Can’t prosecute journalist even if report false, says SC in Editors Guild case

“Making a false statement in an article is not an offence under Section 153A. It may be incorrect. Will you prosecute journalists for 153A?” orally observed the bench.

New Delhi: The Supreme Court on Friday questioned the Manipur Police for booking the President and three editors of the Editors Guild of India (EGI) for allegedly releasing a “biased and factually inaccurate” report on the ethnic strife in the northeastern state.

During the hearing, a bench headed by CJI D.Y. Chandrachud, and comprising J.B. Pardiwala and Manoj Misra, questioned the criminal prosecution of journalists under Section 153A (promoting enmity between different groups) of the IPC for making an incorrect statement in the report.

“Making a false statement in an article is not an offence under Section 153A. It may be incorrect. Will you prosecute journalists for 153A?” orally observed the bench.

Solicitor General Tushar Mehta, who appeared for the Manipur government, requested the top court to restrain itself from entering into the merits of the case while hearing the writ petition instituted under Article 32 of the Constitution.

Further, he urged in anticipation that if the apex court proposes to order transfer of the petitioners’ plea to the Delhi High Court, the same should not be construed as a reflection on the Manipur HC.

The Supreme Court extended its order granting interim protection for another two weeks and asked Manipur Police and the complainant to file their response in the meantime setting out how the offence of promoting enmity between different ethnic groups and other charges were made out against the accused journalists for releasing the report.

On September 11, the top court had indicated that it may transfer the plea seeking quashing of FIRs and other ancillary relief to the Delhi High Court and asked Mehta to obtain instructions from the Manipur government in that regard by September 15.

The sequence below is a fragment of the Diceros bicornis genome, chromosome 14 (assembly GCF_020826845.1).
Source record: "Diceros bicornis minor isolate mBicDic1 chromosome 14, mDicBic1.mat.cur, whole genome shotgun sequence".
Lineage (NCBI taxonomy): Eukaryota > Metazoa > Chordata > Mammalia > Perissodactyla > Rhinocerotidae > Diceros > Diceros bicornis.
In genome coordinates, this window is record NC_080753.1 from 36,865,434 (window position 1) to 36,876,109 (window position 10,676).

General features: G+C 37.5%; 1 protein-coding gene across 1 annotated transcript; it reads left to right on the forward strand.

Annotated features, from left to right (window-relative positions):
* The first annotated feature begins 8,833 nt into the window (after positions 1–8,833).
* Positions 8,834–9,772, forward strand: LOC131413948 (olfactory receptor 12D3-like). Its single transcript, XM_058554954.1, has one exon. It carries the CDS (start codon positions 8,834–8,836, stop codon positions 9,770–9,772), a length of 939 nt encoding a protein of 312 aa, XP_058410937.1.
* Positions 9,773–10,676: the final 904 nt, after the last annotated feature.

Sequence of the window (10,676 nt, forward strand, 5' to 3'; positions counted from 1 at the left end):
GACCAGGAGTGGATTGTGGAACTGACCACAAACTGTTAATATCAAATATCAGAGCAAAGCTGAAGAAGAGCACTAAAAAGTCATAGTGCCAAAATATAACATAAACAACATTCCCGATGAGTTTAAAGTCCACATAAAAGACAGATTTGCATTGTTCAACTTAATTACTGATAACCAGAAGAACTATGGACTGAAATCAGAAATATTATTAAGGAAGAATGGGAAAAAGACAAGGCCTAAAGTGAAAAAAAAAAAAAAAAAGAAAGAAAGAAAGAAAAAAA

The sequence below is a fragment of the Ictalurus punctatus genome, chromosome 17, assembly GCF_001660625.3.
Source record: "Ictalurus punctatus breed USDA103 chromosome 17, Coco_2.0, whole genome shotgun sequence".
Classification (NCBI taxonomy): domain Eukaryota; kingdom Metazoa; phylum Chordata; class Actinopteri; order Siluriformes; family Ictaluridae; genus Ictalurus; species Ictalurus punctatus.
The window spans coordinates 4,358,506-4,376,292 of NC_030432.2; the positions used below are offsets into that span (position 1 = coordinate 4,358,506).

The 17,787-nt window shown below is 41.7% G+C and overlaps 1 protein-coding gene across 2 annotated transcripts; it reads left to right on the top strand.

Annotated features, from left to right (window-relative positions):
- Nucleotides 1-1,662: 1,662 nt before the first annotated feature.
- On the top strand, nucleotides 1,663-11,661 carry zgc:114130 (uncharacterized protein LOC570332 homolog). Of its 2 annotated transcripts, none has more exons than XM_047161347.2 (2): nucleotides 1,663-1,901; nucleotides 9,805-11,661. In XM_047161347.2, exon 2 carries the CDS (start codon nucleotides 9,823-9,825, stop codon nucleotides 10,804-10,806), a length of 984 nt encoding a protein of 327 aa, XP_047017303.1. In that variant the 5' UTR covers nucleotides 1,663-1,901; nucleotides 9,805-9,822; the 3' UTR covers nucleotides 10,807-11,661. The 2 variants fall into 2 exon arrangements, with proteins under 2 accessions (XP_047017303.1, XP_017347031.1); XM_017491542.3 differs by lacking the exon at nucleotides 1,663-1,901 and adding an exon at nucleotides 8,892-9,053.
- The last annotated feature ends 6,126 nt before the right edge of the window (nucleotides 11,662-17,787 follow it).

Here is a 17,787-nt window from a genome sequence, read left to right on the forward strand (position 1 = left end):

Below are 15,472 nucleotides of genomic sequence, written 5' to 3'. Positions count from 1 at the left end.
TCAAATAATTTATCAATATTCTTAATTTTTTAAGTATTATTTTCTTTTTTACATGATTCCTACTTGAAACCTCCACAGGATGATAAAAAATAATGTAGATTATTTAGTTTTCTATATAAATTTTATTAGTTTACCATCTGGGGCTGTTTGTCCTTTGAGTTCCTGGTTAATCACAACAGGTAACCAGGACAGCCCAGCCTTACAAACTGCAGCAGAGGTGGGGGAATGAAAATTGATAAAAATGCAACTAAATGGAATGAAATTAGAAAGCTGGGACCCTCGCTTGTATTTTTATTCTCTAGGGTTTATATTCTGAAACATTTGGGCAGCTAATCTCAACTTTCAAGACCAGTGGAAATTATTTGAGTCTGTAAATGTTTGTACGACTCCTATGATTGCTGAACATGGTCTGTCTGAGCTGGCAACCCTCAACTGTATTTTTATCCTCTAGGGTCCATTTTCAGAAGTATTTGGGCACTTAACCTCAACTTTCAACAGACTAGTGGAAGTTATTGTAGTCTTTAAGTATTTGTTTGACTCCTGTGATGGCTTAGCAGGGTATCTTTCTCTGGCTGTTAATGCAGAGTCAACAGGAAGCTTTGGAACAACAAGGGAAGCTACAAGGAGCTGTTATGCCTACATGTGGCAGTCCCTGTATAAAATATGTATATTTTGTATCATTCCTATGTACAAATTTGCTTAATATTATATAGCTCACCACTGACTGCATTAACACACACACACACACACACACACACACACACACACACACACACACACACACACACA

Mehta had then insisted that the matter should be remitted back to the Manipur High Court for adjudication where petitioners may appear virtually through the facility of video conferencing.

On the contrary, the petitioners had argued that the state government cannot initiate penal action against the three-member fact-finding team for merely publishing a report.

In its initial order passed on September 6, the top court issued notice and directed Manipur Police to not take any coercive steps against president of the EGI and three editors — Seema Guha, Bharat Bhushan, and Sanjay Kapoor till further orders.

The Supreme Court had agreed to urgently hear the plea filed by the EGI members who visited the northeastern state last month to study media reportage of the ethnic violence and the circumstantial aspects, who later published a report in New Delhi claiming that the media’s reports on the ethnic violence in Manipur were one-sided, and accused the state leadership of being partisan.

“It should have avoided taking sides in the ethnic conflict but it failed to do its duty as a democratic government which should have represented the entire state,” the 24-page EGI report had said in its conclusions and recommendations.

 
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